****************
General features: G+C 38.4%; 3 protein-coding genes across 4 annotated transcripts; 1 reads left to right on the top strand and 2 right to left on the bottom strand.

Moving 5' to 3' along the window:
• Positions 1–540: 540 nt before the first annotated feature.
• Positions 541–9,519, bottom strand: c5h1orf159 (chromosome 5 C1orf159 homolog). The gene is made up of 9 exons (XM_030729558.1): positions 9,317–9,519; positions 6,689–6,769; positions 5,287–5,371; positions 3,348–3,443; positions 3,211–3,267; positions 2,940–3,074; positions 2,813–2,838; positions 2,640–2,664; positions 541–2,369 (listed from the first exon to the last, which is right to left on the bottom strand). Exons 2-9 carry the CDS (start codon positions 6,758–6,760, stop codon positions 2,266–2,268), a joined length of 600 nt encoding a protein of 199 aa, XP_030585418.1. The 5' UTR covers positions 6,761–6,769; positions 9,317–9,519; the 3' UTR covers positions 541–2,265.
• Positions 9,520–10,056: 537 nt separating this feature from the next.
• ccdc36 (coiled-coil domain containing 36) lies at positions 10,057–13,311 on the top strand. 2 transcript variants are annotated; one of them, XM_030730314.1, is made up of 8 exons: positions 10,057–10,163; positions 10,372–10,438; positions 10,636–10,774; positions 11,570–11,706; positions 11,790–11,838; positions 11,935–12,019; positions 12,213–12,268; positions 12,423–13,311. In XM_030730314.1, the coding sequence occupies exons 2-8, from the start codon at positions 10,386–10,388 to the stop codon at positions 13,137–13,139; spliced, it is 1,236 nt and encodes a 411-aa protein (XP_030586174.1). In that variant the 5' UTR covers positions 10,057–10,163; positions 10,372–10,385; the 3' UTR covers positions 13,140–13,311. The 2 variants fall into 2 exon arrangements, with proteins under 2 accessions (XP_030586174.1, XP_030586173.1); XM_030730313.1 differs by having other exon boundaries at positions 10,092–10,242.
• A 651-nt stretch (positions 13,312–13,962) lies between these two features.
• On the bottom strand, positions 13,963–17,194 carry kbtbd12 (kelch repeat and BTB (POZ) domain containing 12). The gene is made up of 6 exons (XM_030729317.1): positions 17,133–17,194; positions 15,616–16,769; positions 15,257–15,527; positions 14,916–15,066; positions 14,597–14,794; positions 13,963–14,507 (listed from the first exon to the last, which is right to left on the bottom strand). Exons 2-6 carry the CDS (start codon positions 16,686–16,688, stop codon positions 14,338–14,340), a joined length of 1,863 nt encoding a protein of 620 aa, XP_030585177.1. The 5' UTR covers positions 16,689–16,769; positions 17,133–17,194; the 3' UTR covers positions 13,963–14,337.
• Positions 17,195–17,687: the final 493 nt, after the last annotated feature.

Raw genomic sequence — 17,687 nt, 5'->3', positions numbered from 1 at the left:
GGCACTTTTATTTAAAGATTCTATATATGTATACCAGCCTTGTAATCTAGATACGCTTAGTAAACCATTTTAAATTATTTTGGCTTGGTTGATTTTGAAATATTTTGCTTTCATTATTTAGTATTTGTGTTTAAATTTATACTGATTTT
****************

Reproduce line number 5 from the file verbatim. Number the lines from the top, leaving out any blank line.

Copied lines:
• Positions 9,520–10,056: 537 nt separating this feature from the next.